Almost in front of the castle we find the Cathedral, emblem of the Apulian Romanesque of the 11th – 12th century. The tripartite hut façade is decorated with three portals and the one in the middle is richly carved and surmounted by a protyrus resting on stylophoric lions; it is also worth mentioning the rose window which dates back to the 15th century. Inside the church shows a basilical plan with three naves and a large transept; at the beginning of the 20th century the church came back to the Romanesque style because of a terrible fire. It has been possible to save from the fire a precious icon which dates back to the 12th century and represents the Vergine della Fonte and, in the left apse, a beautiful 15th century fresco influenced by Tuscan art. Another symbol of the town is the monastery of San Benedetto, known as MONSTRUM APULIAE that is to say astonishment of Apulia. The first Benedictine settlement dates back to the 6th century; in 1098 the count Goffredo provided the monastery with many benefits and properties. In the 13th century the monks left the monastery in consequence of some disagreements with the king Manfredi, son of Federico II, and they were replaced by a women’s branch of the same order. Pope Gregorio X gave the Cistercian nuns the same rights acquired by their predecessors, even the two main episcopal insignia that is to say the mitre and the pastoral staff for the abbess, creating a unique and extraordinary situation in the Latin church.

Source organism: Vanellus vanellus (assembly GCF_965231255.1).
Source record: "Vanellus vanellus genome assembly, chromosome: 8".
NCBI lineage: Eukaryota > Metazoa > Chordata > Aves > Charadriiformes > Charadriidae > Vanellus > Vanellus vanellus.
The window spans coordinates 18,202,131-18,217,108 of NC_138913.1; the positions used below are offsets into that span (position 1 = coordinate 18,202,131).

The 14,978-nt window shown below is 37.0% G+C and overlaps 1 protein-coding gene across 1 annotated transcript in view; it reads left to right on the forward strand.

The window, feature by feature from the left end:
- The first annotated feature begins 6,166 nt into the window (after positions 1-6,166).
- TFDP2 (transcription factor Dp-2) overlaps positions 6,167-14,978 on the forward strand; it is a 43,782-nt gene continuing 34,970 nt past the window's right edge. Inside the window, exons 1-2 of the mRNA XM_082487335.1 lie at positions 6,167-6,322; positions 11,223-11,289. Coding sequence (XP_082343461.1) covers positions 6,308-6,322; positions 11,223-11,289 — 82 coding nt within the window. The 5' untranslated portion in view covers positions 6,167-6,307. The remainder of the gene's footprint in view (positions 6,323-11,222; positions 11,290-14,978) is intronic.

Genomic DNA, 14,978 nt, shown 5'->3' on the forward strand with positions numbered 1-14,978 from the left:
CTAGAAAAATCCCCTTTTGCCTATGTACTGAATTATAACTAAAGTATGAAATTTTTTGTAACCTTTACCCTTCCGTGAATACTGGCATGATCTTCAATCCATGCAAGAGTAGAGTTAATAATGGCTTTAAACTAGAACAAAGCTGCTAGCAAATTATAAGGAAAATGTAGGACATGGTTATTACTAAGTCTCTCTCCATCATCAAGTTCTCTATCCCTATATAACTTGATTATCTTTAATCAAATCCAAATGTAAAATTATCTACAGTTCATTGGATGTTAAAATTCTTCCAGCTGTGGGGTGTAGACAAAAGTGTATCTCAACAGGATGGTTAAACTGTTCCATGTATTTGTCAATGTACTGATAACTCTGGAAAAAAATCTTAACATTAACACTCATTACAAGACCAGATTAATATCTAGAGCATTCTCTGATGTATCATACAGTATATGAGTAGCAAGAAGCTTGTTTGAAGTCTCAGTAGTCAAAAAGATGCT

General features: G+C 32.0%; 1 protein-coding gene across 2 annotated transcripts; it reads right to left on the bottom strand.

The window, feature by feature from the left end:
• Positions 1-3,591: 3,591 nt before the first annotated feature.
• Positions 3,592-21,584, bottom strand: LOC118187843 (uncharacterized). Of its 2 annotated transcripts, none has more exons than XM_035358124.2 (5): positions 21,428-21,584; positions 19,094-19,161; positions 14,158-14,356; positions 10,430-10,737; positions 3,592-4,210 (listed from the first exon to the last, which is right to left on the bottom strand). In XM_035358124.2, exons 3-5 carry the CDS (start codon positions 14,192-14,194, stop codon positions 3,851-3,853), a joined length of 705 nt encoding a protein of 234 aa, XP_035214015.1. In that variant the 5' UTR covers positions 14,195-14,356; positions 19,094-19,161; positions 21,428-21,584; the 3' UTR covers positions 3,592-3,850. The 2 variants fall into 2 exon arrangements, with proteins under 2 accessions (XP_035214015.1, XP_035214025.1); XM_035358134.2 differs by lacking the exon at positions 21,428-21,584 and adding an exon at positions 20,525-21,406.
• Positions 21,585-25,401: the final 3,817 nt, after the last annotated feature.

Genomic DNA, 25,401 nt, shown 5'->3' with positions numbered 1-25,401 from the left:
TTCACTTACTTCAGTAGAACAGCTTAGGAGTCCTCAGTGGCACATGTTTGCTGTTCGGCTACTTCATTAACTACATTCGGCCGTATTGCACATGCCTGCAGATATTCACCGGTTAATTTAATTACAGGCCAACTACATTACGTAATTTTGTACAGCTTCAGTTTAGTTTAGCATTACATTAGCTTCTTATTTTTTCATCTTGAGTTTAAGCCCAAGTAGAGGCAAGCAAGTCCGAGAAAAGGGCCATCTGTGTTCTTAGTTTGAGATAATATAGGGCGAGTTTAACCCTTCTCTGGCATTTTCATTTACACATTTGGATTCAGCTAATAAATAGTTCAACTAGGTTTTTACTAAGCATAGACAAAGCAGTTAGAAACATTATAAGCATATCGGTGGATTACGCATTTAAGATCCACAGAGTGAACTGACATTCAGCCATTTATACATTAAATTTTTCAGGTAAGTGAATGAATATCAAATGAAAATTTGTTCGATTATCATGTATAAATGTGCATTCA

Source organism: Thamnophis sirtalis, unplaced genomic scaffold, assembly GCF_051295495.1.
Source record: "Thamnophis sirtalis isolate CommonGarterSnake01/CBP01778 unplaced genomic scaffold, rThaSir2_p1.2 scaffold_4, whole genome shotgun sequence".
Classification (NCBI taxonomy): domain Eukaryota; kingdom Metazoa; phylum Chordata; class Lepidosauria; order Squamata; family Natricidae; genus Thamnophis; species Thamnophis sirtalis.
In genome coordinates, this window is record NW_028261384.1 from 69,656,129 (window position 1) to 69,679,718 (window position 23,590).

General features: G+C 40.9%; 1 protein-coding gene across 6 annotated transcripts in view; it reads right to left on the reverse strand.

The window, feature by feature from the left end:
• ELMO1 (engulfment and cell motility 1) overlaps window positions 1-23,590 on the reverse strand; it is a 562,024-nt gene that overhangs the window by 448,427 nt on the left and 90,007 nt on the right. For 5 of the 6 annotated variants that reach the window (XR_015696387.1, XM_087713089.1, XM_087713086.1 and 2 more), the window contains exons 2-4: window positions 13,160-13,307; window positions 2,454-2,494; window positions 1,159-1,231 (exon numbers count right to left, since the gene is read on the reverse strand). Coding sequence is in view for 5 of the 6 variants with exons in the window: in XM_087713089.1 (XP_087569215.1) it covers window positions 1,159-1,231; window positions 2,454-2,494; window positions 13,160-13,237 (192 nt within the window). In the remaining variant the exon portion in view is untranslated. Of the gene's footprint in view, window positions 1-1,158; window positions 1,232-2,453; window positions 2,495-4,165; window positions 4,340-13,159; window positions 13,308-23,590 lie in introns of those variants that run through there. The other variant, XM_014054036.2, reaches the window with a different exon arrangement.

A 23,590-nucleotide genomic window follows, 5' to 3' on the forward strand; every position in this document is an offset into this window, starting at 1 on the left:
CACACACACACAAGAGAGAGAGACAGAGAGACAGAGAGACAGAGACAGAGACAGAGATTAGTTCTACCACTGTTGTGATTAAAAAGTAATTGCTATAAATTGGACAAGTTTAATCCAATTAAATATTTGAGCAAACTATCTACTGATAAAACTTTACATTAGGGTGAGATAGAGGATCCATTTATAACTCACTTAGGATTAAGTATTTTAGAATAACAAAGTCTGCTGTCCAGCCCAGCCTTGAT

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Useful information for tourists

Useful information for tourists in Apulia

  • Language:




    International code:


    Travel document:

    Identity card for community citizens; passport for extra-community tourists

  • Useful numbers:

    • Carabinieri 112
    • State Police 113
    • Firemen 115
    • Finance Police 117
    • First Aid 118
  • How to reach Apulia:

    By plane

    Bari Airport: Karol Wojtyla. Brindisi Airport: Papola Casale. Foggia Airport: Gino Lisa

    By train

    Trenitalia links the main Italian cities of Apulia

    On highway

    A14 from Bologna through Foggia and Bari to Taranto

    A16 from Napoli; in Canosa it converges with A14.

Secular olive-groves with crooked trunks appearing as real natural sculptures.

Secular olive-groves

Symbol of the flora of the whole region is the olive tree, which characterizes the territory from the Tavoliere to the end of the Salento with immense fields.

Secular olive-groves

The olive trees with their beauty and charm, given by their secular crooked trunks, embody the history of Apulia thanks to their millenarian presence on the territory. They are the oldest and largest group of millenarian vegetal specimens in the world.

Self- vegetation and animal species in Apulia.

Horse of the Murgia

A huge number of biotopes of vegetable and animal species characterizes the region, even if only the 7% of the territory has been declared protected area. The Apulian self-vegetation is marked by woods, the Mediterranean maquis and the so-called ganga (rocky pasture).

Pink flamingos in the salt marshes of Margherita di Savoia

The region shows two national parks: the Gargano National Park with many areas and reserves and the lakes of Lesina and Varano, and the Alta Murgia National Park.